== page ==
QUESTION: I read an opinion piece by a FOX News commentator about the current “protests” online. I liked it on Twitter, and posted my approval of the piece with a link and some comments on Facebook. A co-worker read my post and comments and informed my boss, who owns the company. He said my comments were racist and inflammatory, and inconsistent with the company image. I was fired. What happened to my right to freedom of speech under the First Amendment of the Constitution?
ANSWER: Your rights under the First Amendment have not been affected. As private citizens, we have the right to speak our minds (with some restrictions) free from government censorship. With some exceptions, we cannot be punished by the government – federal, state, or local – for expressing our opinion, even if that opinion is unpopular.
The same is not true in the workplace. Private employers are pretty much free to discipline or even discharge workers if what they say at work on or off duty is viewed as harming the business or its reputation. There are several caveats: For example, if an employer’s restriction on speech affects only a certain class of employees it may be a form of illegal discrimination; if a restriction prevents employees from engaging in concerted activity, it may be illegal under the National Labor Relations Act. An employee who reports wrongdoing or suspected wrongdoing by his or her employer to a public body receives statutory protections under whistle-blower laws.
If your employer reasonably believed that your post would affect the company’s reputation, he was within his rights to fire you. Unrestrained expression of opinions on social media has placed many workers, both public and private, in hot water. Recently, the police chief of the Shelby Township force was placed on leave for an internet post calling for “body bags” for the “vicious subhumans” participating in demonstrations stemming from the death of George Floyd at the hands of Minneapolis police. The Grand Ledge School Board recently voted to terminate the employment of its school superintendent after his post on social media partially blamed Mr. Floyd for the fatal encounter with police. While public employees have greater leeway than those privately employed to express their First Amendment rights in circumstances where the expression concerns the public interest, even public employees can suffer adverse employment action based on their speech.
While most Americans know that the First Amendment protects free speech and assembly rights, many – including, some might say, President Trump – may not fully understand its protections. For example, a 2019 survey by the Freedom Forum, a nonprofit advocacy group, found that 65 percent of those surveyed believed that social media companies “violate users’ First Amendment rights when they ban users based on objectionable content they post.” (Another 16 percent of those surveyed believed the right to bear arms was guaranteed by the First Amendment.) In fact, despite the enormous power and popularity of social media platforms like Twitter and Facebook, they do not act on behalf of the government and, as private entities, can place restrictions on the speech permitted. The opposite is also true. Facebook’s Mark Zuckerberg has refrained from fact-checking posts that have been accused of being misleading in certain instances.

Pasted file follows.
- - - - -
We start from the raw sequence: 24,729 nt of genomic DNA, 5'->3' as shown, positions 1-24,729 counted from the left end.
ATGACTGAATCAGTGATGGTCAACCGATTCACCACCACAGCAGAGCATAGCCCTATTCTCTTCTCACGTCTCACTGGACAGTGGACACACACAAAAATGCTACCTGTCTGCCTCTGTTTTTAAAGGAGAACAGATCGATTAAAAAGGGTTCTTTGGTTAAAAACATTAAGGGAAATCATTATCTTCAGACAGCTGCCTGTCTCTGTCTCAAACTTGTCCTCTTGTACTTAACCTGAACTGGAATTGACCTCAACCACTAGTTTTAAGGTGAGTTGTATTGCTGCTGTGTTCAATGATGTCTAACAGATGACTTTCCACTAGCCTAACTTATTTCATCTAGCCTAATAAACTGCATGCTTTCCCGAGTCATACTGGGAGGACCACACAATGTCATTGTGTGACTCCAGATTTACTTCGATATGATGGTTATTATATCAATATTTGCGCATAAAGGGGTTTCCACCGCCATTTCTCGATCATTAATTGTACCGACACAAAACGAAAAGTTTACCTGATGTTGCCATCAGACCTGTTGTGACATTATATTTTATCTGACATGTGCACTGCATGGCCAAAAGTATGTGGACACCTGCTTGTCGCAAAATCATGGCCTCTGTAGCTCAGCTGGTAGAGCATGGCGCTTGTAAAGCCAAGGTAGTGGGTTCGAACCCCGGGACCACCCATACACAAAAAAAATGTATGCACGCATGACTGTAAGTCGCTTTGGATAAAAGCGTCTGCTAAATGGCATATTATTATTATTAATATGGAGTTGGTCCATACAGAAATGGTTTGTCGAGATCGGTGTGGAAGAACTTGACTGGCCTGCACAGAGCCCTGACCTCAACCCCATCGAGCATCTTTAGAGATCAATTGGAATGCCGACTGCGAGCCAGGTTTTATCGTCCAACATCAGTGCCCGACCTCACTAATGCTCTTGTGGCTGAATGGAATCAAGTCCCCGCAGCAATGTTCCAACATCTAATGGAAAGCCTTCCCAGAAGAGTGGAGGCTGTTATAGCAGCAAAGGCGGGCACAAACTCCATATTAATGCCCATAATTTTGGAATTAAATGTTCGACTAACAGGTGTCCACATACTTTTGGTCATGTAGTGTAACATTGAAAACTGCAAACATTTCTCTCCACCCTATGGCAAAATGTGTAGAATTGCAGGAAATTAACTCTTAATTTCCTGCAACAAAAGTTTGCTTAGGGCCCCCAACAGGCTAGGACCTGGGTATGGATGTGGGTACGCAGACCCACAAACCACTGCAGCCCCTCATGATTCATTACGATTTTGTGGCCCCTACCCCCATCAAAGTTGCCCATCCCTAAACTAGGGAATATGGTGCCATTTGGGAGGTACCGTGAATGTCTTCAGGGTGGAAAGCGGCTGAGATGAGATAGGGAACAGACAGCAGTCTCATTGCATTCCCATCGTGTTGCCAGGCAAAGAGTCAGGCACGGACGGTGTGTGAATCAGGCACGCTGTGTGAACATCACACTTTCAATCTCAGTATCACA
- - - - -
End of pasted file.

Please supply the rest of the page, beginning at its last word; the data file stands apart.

Many Americans also believe that the government can place no limits on what we say. But this is also a misunderstanding: The rights we have to be free of government restrictions on our speech under the First Amendment are not absolute.
The government can place reasonable restrictions on the time, place, or manner of speech – as long as the restrictions are not related to the content of the speech. Use of loudspeakers at night in a residential neighborhood can be prohibited, for example, as could a gathering that blocks traffic, or a protest that prevents people from accessing medical facilities.
Speech that incites “imminent” unlawful action can be prohibited, as can obscenity, child pornography, defamation and libel and “threats,” which have been defined as a “statement which … a reasonable person would foresee or would be interpreted … as a serious expression of intent to inflict bodily harm.” Planned Parenthood v American Coalition of Life Activists (9th Circuit, 2002). You may have also heard that it is unlawful to falsely cry out, “FIRE!” in a crowded theater, as foreseeable serious injury could result to the theater patrons within.
You have the freedom to post comments on Facebook or Twitter, or to gather with others outside the capitol in Lansing to protest social distancing orders you think go too far – but you may have to pay a price for expressing those opinions.
The lawyers at GWINN LEGAL PLLC are experienced attorneys and are happy to answer your questions. Give us a call for a free initial telephone consultation about your legal needs. For consideration of your questions in our web column, please submit your inquiry on the “Contact Us” page of our website at www.gwinnlegal.com.
Information provided on “Ask the Lawyer” is current as of the date of publication. Laws and their interpretation are subject to change. The material provided through “Ask the Lawyer” is informational only; it should not be considered legal advice. Submitting a question to “Ask the Lawyer” does not create an attorney-client relationship between the person submitting the question and GWINN LEGAL PLLC. To view previous columns, please visit our website.
ASK THE LAWYER
By: Daniel A. Gwinn, Esq
.Attorney and Counselor at Law
GWINN LEGAL PLLC
901 Wilshire Drive, Suite 550
Troy, MI 48084
(248) 247-3310 facsimile